Monday, January 04, 2010

Pulp Writing: The Creative and The Business of Writing

Seems I lit a bit of a fuse with my post regarding the Asylum here. There were the usual blog comments and a couple of comments over at the Facebook page.

One of the themes running through the comments were that you could knock out a script in 30 days or less and walk away with a thousand bucks in your pocket. That it didn't take much effort, or craft or creativity.

For my part in that discussion I want to apologize, because that sentiment is wrong. It's wrong on a creative level and a business level. It dangles the carrot that you could knock one of these stories out and go on to do better things with your time. That because the pay is low it doesn't deserve your full attention.

Let me tell you now - and I'm telling myself this as well - the job you have in hand is the one you need to concentrate on no matter how little you're being paid, no matter how hard the work is to accomplish.

If you accept the terms of the job it's absolutely in your best interest to do the very best you can do. Every time. These are your clients (as is the audience) and they deserve your best no matter what you're getting paid upfront, on the back end, whatever.

If you're like me you're a fan of these movies. What do you want to see up there onscreen? What would make your jaw drop to the floor?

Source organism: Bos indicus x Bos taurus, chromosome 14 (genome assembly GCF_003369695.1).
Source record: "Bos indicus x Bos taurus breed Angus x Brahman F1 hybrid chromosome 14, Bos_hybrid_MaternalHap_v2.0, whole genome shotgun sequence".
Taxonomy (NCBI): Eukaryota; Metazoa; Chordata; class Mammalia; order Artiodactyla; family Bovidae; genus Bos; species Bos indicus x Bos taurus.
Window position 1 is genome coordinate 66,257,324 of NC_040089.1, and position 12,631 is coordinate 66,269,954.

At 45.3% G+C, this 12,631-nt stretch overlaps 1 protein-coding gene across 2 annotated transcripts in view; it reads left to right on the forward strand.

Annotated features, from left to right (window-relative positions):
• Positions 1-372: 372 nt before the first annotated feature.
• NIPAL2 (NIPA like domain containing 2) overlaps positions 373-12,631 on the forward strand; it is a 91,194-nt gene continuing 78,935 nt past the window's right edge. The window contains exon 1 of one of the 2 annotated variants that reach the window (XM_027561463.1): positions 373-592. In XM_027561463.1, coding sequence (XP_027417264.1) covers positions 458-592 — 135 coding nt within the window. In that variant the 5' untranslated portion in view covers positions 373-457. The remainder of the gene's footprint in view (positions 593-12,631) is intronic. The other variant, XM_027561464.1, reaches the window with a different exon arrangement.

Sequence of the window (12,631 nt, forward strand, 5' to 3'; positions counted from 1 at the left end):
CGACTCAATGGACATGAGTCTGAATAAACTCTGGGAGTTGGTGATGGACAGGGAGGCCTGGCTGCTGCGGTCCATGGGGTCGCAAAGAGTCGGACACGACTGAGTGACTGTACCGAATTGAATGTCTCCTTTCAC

The job in hand deserves all of your creative attention. These are the hard nuts to crack - the jobs where you must create on deadline and with the idea there is no money. If you do get to the nut of it then you'll understand exactly how you can apply these techniques to future jobs.

It speaks well of you to do your best every time, because if you don't , you develop the reputation for "phoning it in."

That's a stink that doesn't wash off.

In a world where budgets are dropping, production co's are doing more with less, and new low-cost methods of distribution are the modus operandi, you don't want that sort of stink.

Below are two books by Paul Arden I think you'll enjoy that speak to the creative and the business. They are advertising-specific in terminology, but universal in truth.

1 comment:

Jon Molly said...

Do you want to be known as the guy thatwrote that forgettable Asylum script, or as the guy that wrote that awesome Asylum script? One of these days Asylum is going to make a movie along the lines of Terminator - low budget, but clever, original, and exteremely profitable. That's the script you (slash we) should be trying to write, becuase the guy that writes that script will be able to write his own check on his next few projects.